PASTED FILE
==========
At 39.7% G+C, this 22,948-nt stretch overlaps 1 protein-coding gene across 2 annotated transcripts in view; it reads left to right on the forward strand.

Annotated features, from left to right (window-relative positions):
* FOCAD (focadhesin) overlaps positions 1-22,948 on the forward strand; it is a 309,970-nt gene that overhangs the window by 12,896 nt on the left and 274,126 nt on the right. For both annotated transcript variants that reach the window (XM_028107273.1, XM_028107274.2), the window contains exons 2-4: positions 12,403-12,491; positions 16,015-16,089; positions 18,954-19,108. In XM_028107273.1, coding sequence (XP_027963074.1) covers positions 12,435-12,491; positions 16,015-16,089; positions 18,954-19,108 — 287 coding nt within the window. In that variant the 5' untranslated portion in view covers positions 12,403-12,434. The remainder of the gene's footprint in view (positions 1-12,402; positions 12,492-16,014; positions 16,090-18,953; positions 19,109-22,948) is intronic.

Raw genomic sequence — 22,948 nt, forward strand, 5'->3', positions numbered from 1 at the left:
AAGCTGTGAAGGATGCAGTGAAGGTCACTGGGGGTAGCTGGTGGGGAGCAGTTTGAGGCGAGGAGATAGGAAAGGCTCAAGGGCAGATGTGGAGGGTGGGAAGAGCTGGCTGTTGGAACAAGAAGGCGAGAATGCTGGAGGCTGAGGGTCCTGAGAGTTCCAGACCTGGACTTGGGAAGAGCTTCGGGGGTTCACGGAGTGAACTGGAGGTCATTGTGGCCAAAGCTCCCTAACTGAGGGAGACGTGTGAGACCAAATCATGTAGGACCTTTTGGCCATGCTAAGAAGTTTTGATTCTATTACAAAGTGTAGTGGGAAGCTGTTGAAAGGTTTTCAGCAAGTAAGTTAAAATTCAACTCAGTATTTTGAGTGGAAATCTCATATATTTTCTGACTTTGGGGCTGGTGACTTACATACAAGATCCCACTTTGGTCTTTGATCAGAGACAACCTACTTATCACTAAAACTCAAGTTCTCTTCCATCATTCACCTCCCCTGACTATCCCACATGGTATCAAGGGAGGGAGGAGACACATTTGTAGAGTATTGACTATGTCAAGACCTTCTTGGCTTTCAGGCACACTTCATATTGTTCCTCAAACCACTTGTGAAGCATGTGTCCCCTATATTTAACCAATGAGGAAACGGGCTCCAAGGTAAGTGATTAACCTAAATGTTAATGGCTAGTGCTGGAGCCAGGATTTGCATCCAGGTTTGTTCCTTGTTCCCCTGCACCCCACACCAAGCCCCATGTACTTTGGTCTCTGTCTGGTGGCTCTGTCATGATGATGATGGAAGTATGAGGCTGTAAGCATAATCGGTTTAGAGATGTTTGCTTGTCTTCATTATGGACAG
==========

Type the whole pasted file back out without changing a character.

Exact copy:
At 39.7% G+C, this 22,948-nt stretch overlaps 1 protein-coding gene across 2 annotated transcripts in view; it reads left to right on the forward strand.

Annotated features, from left to right (window-relative positions):
* FOCAD (focadhesin) overlaps positions 1-22,948 on the forward strand; it is a 309,970-nt gene that overhangs the window by 12,896 nt on the left and 274,126 nt on the right. For both annotated transcript variants that reach the window (XM_028107273.1, XM_028107274.2), the window contains exons 2-4: positions 12,403-12,491; positions 16,015-16,089; positions 18,954-19,108. In XM_028107273.1, coding sequence (XP_027963074.1) covers positions 12,435-12,491; positions 16,015-16,089; positions 18,954-19,108 — 287 coding nt within the window. In that variant the 5' untranslated portion in view covers positions 12,403-12,434. The remainder of the gene's footprint in view (positions 1-12,402; positions 12,492-16,014; positions 16,090-18,953; positions 19,109-22,948) is intronic.

Raw genomic sequence — 22,948 nt, forward strand, 5'->3', positions numbered from 1 at the left:
AAGCTGTGAAGGATGCAGTGAAGGTCACTGGGGGTAGCTGGTGGGGAGCAGTTTGAGGCGAGGAGATAGGAAAGGCTCAAGGGCAGATGTGGAGGGTGGGAAGAGCTGGCTGTTGGAACAAGAAGGCGAGAATGCTGGAGGCTGAGGGTCCTGAGAGTTCCAGACCTGGACTTGGGAAGAGCTTCGGGGGTTCACGGAGTGAACTGGAGGTCATTGTGGCCAAAGCTCCCTAACTGAGGGAGACGTGTGAGACCAAATCATGTAGGACCTTTTGGCCATGCTAAGAAGTTTTGATTCTATTACAAAGTGTAGTGGGAAGCTGTTGAAAGGTTTTCAGCAAGTAAGTTAAAATTCAACTCAGTATTTTGAGTGGAAATCTCATATATTTTCTGACTTTGGGGCTGGTGACTTACATACAAGATCCCACTTTGGTCTTTGATCAGAGACAACCTACTTATCACTAAAACTCAAGTTCTCTTCCATCATTCACCTCCCCTGACTATCCCACATGGTATCAAGGGAGGGAGGAGACACATTTGTAGAGTATTGACTATGTCAAGACCTTCTTGGCTTTCAGGCACACTTCATATTGTTCCTCAAACCACTTGTGAAGCATGTGTCCCCTATATTTAACCAATGAGGAAACGGGCTCCAAGGTAAGTGATTAACCTAAATGTTAATGGCTAGTGCTGGAGCCAGGATTTGCATCCAGGTTTGTTCCTTGTTCCCCTGCACCCCACACCAAGCCCCATGTACTTTGGTCTCTGTCTGGTGGCTCTGTCATGATGATGATGGAAGTATGAGGCTGTAAGCATAATCGGTTTAGAGATGTTTGCTTGTCTTCATTATGGACAG